20 June 2002 The Microsoft antitrust trial drew towards a close yesterday when judge Colleen Kollar-Kotelly heard the closing arguments of both sides in the rebel states’ appeal against proposed settlement.
The nine rebel states reiterated their call for tougher action against the software giant to curb what they called Microsoft’s “thuggish” business practices. In reply, Microsoft attorney John Warden said that the states’ proposed remedy was fundamentally flawed. Both sides rejected calls for compromise.
“Priority number one really is disclosure,” said Steve Kuney, a lawyer representing the rebel states. They believe that Microsoft should be compelled to open up the source of code of its products to make it easier for software vendors to develop their products.
Complying with the judge’s request to prioritise their arguments, the rebel state’s lawyers said that their next most important demands included the production of a modular version of the Windows operating system to enable hardware vendors to produce more highly-customised PCs that can more easily be pre-loaded with applications from rivals; distribution of Sun’s Java virtual machine (JVM) and the opening up of the source code of the Internet Explorer web browser.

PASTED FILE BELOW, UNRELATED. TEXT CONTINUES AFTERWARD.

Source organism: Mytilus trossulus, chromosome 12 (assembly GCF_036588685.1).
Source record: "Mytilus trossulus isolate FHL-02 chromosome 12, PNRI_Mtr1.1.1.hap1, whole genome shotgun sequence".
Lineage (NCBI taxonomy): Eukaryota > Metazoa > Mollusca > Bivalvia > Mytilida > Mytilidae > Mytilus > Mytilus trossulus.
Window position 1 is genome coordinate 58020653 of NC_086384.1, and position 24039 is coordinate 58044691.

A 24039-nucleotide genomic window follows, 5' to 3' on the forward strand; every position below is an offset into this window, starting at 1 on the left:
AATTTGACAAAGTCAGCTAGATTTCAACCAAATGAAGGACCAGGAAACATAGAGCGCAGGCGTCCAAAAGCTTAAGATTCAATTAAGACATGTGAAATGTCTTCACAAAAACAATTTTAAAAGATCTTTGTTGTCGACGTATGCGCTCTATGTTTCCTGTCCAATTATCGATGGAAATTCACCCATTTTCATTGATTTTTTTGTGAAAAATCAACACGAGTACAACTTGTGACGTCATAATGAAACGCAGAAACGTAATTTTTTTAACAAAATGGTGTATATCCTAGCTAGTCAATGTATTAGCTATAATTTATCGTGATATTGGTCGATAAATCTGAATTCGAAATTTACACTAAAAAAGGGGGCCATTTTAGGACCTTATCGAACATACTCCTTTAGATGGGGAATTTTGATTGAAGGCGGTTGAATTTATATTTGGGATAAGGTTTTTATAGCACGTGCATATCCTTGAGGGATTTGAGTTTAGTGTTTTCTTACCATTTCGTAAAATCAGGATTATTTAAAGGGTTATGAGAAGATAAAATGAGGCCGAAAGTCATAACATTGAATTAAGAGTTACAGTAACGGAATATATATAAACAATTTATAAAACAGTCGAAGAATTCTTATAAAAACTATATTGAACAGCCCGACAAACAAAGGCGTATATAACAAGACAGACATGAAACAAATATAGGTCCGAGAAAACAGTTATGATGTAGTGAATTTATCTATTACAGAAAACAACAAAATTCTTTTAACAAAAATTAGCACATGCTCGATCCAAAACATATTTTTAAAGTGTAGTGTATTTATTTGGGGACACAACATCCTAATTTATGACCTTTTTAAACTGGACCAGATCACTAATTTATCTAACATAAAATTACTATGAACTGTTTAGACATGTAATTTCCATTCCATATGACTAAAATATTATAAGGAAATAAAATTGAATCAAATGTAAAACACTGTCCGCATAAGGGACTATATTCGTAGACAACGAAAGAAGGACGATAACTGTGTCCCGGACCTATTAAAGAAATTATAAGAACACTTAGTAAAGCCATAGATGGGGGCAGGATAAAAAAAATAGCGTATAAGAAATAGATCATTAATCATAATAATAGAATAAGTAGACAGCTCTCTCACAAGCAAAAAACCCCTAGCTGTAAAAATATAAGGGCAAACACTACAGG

According to the Wall Street Journal, lesser demands included the licensing of key Microsoft intellectual property, an undertaking to adhere to industry standards and better protection for hardware makers from threats of retaliation from Microsoft.
Microsoft rejected all of these demands. “Those provisions are not necessary for an effective remedy … We negotiated. We went as far as we thought we could go. That’s the deal,” said Microsoft lawyer John Warden.
He argued that the concessions demanded would “wipe out” Microsoft’s intellectual property portfolio, going “far beyond anything Judge Jackson even thought about”. Jackson had originally found Microsoft guilty of violating US antitrust law. He added that the curbs would reduce the company’s incentive to improve its software and develop new products.
However, Kollar-Kotelly gave no indication of who she would side with, but she is expected to reach her judgement before the end of the summer.